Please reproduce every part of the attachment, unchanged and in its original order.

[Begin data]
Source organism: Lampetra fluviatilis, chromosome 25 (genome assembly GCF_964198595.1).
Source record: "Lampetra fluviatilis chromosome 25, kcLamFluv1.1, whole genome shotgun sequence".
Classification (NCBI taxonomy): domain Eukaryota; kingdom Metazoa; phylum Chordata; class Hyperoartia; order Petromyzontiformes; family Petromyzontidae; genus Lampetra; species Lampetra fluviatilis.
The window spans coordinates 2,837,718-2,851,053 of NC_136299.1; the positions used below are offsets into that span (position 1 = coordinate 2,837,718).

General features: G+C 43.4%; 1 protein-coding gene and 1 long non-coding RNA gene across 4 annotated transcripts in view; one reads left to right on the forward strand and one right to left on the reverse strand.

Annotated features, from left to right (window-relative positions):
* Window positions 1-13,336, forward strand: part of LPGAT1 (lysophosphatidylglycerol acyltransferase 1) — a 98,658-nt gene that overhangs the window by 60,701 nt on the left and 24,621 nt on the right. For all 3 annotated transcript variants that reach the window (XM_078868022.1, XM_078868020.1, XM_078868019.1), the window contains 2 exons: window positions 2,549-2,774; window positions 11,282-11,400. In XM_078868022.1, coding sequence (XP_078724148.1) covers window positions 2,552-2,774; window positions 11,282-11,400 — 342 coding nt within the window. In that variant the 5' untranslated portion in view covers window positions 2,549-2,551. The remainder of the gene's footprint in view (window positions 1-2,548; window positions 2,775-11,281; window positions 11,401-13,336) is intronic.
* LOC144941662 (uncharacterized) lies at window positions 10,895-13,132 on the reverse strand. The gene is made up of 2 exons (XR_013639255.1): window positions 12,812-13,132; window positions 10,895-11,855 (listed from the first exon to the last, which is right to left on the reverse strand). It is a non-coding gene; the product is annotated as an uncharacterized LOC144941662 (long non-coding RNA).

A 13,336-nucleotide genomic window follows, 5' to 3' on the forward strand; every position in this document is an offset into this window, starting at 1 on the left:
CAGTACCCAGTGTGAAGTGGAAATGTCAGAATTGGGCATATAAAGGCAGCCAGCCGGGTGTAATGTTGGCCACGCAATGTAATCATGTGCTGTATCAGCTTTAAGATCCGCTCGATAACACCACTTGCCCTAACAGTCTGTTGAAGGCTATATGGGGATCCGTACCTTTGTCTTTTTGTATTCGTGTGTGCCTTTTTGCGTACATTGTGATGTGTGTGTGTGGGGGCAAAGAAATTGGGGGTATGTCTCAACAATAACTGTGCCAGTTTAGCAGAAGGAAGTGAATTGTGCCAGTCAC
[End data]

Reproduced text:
Source organism: Lampetra fluviatilis, chromosome 25 (genome assembly GCF_964198595.1).
Source record: "Lampetra fluviatilis chromosome 25, kcLamFluv1.1, whole genome shotgun sequence".
Classification (NCBI taxonomy): domain Eukaryota; kingdom Metazoa; phylum Chordata; class Hyperoartia; order Petromyzontiformes; family Petromyzontidae; genus Lampetra; species Lampetra fluviatilis.
The window spans coordinates 2,837,718-2,851,053 of NC_136299.1; the positions used below are offsets into that span (position 1 = coordinate 2,837,718).

General features: G+C 43.4%; 1 protein-coding gene and 1 long non-coding RNA gene across 4 annotated transcripts in view; one reads left to right on the forward strand and one right to left on the reverse strand.

Annotated features, from left to right (window-relative positions):
* Window positions 1-13,336, forward strand: part of LPGAT1 (lysophosphatidylglycerol acyltransferase 1) — a 98,658-nt gene that overhangs the window by 60,701 nt on the left and 24,621 nt on the right. For all 3 annotated transcript variants that reach the window (XM_078868022.1, XM_078868020.1, XM_078868019.1), the window contains 2 exons: window positions 2,549-2,774; window positions 11,282-11,400. In XM_078868022.1, coding sequence (XP_078724148.1) covers window positions 2,552-2,774; window positions 11,282-11,400 — 342 coding nt within the window. In that variant the 5' untranslated portion in view covers window positions 2,549-2,551. The remainder of the gene's footprint in view (window positions 1-2,548; window positions 2,775-11,281; window positions 11,401-13,336) is intronic.
* LOC144941662 (uncharacterized) lies at window positions 10,895-13,132 on the reverse strand. The gene is made up of 2 exons (XR_013639255.1): window positions 12,812-13,132; window positions 10,895-11,855 (listed from the first exon to the last, which is right to left on the reverse strand). It is a non-coding gene; the product is annotated as an uncharacterized LOC144941662 (long non-coding RNA).

A 13,336-nucleotide genomic window follows, 5' to 3' on the forward strand; every position in this document is an offset into this window, starting at 1 on the left:
CAGTACCCAGTGTGAAGTGGAAATGTCAGAATTGGGCATATAAAGGCAGCCAGCCGGGTGTAATGTTGGCCACGCAATGTAATCATGTGCTGTATCAGCTTTAAGATCCGCTCGATAACACCACTTGCCCTAACAGTCTGTTGAAGGCTATATGGGGATCCGTACCTTTGTCTTTTTGTATTCGTGTGTGCCTTTTTGCGTACATTGTGATGTGTGTGTGTGGGGGCAAAGAAATTGGGGGTATGTCTCAACAATAACTGTGCCAGTTTAGCAGAAGGAAGTGAATTGTGCCAGTCAC